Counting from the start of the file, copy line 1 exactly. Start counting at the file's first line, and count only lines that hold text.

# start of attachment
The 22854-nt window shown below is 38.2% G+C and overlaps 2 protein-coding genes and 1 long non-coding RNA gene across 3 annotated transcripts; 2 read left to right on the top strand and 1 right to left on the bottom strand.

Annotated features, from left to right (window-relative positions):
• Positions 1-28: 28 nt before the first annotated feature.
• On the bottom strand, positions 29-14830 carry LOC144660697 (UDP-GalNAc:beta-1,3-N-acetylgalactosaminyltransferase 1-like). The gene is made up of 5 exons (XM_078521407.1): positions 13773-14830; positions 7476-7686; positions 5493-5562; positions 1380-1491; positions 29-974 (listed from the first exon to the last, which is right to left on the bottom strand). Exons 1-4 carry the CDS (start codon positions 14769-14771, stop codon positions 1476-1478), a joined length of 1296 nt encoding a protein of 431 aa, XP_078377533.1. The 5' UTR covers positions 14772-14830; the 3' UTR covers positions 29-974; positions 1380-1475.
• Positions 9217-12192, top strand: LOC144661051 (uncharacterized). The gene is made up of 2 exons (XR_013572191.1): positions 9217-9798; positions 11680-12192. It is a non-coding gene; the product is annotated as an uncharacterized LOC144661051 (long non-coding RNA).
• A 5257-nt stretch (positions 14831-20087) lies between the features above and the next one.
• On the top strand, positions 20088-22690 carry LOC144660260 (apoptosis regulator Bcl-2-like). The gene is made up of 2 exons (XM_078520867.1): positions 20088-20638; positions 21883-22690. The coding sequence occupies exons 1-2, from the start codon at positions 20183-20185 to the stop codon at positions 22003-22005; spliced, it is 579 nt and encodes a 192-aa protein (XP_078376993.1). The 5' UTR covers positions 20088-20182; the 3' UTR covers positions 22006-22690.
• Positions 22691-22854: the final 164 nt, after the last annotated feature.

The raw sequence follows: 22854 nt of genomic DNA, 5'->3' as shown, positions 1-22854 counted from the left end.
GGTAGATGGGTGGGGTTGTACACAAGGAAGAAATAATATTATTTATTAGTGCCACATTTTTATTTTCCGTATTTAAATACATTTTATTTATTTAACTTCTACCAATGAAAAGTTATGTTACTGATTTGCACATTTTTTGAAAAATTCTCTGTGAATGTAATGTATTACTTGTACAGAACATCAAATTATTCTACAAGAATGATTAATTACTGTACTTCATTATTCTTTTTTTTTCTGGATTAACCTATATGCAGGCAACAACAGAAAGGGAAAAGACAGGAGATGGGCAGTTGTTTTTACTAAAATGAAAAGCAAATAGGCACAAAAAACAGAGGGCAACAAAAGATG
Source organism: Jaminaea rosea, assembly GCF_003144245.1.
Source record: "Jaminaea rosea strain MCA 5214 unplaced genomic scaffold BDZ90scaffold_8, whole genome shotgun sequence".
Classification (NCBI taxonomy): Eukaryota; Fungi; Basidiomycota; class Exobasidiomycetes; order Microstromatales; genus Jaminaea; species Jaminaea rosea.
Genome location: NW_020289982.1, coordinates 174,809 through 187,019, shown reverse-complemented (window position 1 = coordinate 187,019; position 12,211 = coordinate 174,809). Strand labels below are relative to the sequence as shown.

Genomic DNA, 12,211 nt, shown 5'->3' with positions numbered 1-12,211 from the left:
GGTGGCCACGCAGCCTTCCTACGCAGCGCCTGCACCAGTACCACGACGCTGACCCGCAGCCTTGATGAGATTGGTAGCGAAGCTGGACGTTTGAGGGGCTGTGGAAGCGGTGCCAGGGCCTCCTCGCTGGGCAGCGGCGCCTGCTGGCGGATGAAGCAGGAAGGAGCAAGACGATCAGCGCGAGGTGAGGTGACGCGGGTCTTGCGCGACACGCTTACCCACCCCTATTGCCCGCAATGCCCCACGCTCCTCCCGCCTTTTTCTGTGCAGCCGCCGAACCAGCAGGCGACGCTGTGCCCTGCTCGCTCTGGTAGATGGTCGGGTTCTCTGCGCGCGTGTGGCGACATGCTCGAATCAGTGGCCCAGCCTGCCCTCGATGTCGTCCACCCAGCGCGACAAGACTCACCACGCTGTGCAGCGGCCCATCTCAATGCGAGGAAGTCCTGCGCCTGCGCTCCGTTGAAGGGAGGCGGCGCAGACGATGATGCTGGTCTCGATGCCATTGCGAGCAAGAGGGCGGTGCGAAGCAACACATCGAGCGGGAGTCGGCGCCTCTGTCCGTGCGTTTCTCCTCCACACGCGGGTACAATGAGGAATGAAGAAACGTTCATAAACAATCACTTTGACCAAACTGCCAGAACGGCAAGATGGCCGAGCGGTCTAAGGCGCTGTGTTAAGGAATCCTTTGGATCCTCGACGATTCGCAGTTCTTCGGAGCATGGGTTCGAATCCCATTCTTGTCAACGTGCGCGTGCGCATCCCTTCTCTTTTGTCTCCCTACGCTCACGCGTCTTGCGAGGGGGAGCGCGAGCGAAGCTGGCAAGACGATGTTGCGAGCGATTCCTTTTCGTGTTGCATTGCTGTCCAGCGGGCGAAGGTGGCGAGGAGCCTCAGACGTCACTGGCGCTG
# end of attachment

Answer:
The 22854-nt window shown below is 38.2% G+C and overlaps 2 protein-coding genes and 1 long non-coding RNA gene across 3 annotated transcripts; 2 read left to right on the top strand and 1 right to left on the bottom strand.